Off With Their Heads – In Desolation

In Desolation coverI think one of the things I love most about Minneapolis’s Off With Their Heads is how clear, accessible and honest their darkness is.

Let me explain: there are a lot of ways in which an artist can submit themselves to painful self-examination, and no matter what approach you take it’s likely that the result will involve painful intensity or histrionic lashing out. Where Off With Their Heads differ ever so slightly is that singer Ryan North doesn’t dress up his self-loathing and bitterness, instead addressing his themes with brilliant clarity.

A rule of thumb in writing lyrics that resonate with people is to make them general, so that any listener can feel the song is about or for them, but to include references to landmarks – geographical or personal or whatever – to ground the song in a personally experienced reality. I’m sure there are about a billion exceptions to this vague guideline, but with Off With Their Heads what’s interesting is the general lack of specificity. There are a lot of I’s and You’s in Ryan’s lyrics but names are much rarer. All the same, they’re a band that evidently resonate hugely with people, as their success over the last few years has been significant.

Musically the band have never been particularly unusual; they nail fat, fast-paced power chords and punk rock drum rhythms with Ryan’s distinct throaty roars. So it speaks to the universality of these lyrical themes, and the simplistic appeal of three-chord punk rock, that the band have become as popular as they are. I can’t speak for anyone else, but personally I find the lyrics really cathartic. Self-loathing or self-condemnation are things I feel every so often, but I’m not really one for dressing up my feelings as anything other than dumb human emotion – so I enjoy the crude honesty on offer here. It’s the same reason I think Snuff have written some of the most beautiful love songs I’ve ever heard – it’s because they’re so simple and disarmingly charming that you can’t see them as anything other than perfectly honest; a distinct contrast to the overwrought get-into-girl-pants anthems from the legions of dull prettyboy bands.

So, lengthy introductions aside: In Desolation, their new album, the first punk rock release on Epitaph since 2001, the first post-Fat record from the band, their sophomore effort… how is it? Probably the simplest summary is that it’s more of the same. The band have a formula and it’s one best not messed with. That said, the songwriting on display is a step up from both Hospitals and From The Bottom. The twin buzzsaw powerchord assault occasionally splinters to allow for some simple hooky lead guitar; the opening song ‘Drive’ has a great intro lick that’s built out of just a few notes and slides.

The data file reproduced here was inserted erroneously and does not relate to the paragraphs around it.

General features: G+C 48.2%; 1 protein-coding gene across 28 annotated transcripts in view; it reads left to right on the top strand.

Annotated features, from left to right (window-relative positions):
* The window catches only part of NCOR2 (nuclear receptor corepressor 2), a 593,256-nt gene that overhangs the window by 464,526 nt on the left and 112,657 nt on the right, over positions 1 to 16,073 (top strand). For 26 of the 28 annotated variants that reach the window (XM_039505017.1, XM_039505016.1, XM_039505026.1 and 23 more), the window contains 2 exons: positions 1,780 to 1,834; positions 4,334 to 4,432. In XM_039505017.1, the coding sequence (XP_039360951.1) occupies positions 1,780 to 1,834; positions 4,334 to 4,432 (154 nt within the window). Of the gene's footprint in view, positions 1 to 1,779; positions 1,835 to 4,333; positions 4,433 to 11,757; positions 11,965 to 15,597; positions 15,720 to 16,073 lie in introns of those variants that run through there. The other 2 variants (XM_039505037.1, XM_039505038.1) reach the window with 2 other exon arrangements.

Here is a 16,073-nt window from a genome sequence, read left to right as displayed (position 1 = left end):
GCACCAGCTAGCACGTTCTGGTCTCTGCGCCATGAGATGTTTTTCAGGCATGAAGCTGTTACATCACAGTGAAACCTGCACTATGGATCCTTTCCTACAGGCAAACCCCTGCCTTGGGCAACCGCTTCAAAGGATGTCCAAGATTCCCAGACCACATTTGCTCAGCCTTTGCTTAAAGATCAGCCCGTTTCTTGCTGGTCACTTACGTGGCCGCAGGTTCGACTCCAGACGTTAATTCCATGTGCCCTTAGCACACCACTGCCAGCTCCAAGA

The dynamics of their sound are a little more sophisticated too, particularly in closing track ‘Clear the Air’ which steadily builds in both musical and lyrical intensity, concluding: “”I wanted to tell you, I wanted to share / Some important details that you’re unaware / I want you to listen, I want you to care / I’ll choke to death if I don’t clear the air right now”.

Lyrically the album is pretty unified, which is a little surprising as Ryan admitted in a recent interview that quite a few songs on here were written in the last few weeks before recording was finalised. Still, the album drifts between themes of dependence, loss, heartbreak, failure and regret. The key motif of the album is looking back on a past relationship, from the escape anthem ‘Drive’ to ‘XXYZX’, an articulation of failing to measure up to self-expectation. A couple of tracks which stand aside from this trend are ‘Their Own Medicine’, which I think is about constantly regretting not standing up for yourself during your youth, and ‘The Eyes of Death’ about the ways in which the death of a loved one changes you. That said the latter this fits in with the rest of the album as it ties into the idea of how essential a partner is to support you.

A couple more favourite tracks, not yet mentioned, are ‘Trying to Breath’ with its quiet “And I’ll just focus on trying to breath” bridge preceding an explosive pre-chorus, the numb and heartbreaking ‘All I Can Do’ about self-anaesthetisation and isolation, and ‘I Just Want You To Know’ – which is perhaps the most upbeat song on the album, fondly addressing an ex about the desire to protect them from your failure with the exhortation “I just want you to know that I think about you all the time.”

In Desolation is a solid album, musically as full of great hooks and punchy power chords and vocally as intense and personal as ever. It’s not a great leap forward but it’s a solid few steps on, and I’m happy to walk in step with this band, arm-in-arm and fists in the air.

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